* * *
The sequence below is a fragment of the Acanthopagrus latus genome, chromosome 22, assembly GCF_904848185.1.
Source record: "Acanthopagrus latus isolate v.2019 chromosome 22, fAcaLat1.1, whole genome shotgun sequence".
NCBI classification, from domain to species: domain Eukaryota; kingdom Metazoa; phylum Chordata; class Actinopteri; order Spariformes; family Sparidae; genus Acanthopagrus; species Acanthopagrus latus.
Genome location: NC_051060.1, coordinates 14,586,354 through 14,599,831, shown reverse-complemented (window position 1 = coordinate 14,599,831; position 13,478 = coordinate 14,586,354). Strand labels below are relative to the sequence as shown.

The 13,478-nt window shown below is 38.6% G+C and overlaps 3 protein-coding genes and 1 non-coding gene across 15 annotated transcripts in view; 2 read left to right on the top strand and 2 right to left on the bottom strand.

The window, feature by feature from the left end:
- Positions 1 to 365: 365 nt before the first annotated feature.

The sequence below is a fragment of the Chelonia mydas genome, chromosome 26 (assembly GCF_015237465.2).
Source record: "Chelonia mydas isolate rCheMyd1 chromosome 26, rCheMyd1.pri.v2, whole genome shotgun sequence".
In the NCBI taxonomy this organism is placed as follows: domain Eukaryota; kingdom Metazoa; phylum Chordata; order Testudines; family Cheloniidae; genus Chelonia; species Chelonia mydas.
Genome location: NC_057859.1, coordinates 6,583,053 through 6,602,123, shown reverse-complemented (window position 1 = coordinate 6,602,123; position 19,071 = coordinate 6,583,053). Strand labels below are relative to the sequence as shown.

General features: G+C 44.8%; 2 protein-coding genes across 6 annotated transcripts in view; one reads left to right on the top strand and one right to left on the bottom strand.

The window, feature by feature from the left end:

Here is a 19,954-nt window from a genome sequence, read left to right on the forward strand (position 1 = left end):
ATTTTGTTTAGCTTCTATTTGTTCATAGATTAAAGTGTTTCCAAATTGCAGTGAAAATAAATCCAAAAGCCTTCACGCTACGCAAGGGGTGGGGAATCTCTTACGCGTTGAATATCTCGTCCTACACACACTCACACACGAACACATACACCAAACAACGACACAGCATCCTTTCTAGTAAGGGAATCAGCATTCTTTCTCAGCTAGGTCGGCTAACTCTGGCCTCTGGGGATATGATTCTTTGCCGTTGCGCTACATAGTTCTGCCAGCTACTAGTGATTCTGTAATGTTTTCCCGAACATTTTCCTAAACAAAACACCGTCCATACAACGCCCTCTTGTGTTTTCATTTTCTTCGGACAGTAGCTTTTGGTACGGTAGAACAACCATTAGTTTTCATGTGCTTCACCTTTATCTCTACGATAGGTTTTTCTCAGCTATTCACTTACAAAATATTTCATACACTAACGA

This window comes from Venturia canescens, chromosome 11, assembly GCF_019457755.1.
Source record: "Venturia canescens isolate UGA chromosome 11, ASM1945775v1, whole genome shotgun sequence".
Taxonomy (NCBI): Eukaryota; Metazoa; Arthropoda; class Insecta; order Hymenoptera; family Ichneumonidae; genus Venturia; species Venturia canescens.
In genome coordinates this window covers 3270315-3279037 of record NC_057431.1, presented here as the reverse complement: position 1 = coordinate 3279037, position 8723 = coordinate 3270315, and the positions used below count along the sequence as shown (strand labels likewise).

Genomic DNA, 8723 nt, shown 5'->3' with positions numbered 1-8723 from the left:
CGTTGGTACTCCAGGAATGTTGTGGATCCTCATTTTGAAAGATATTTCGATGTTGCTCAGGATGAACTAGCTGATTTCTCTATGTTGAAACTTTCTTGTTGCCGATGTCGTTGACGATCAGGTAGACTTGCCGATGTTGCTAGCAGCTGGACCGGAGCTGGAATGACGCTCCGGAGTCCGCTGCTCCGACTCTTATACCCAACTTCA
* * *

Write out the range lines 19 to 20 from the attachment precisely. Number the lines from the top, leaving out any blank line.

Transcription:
In genome coordinates this window covers 3270315-3279037 of record NC_057431.1, presented here as the reverse complement: position 1 = coordinate 3279037, position 8723 = coordinate 3270315, and the positions used below count along the sequence as shown (strand labels likewise).

Genomic DNA, 8723 nt, shown 5'->3' with positions numbered 1-8723 from the left: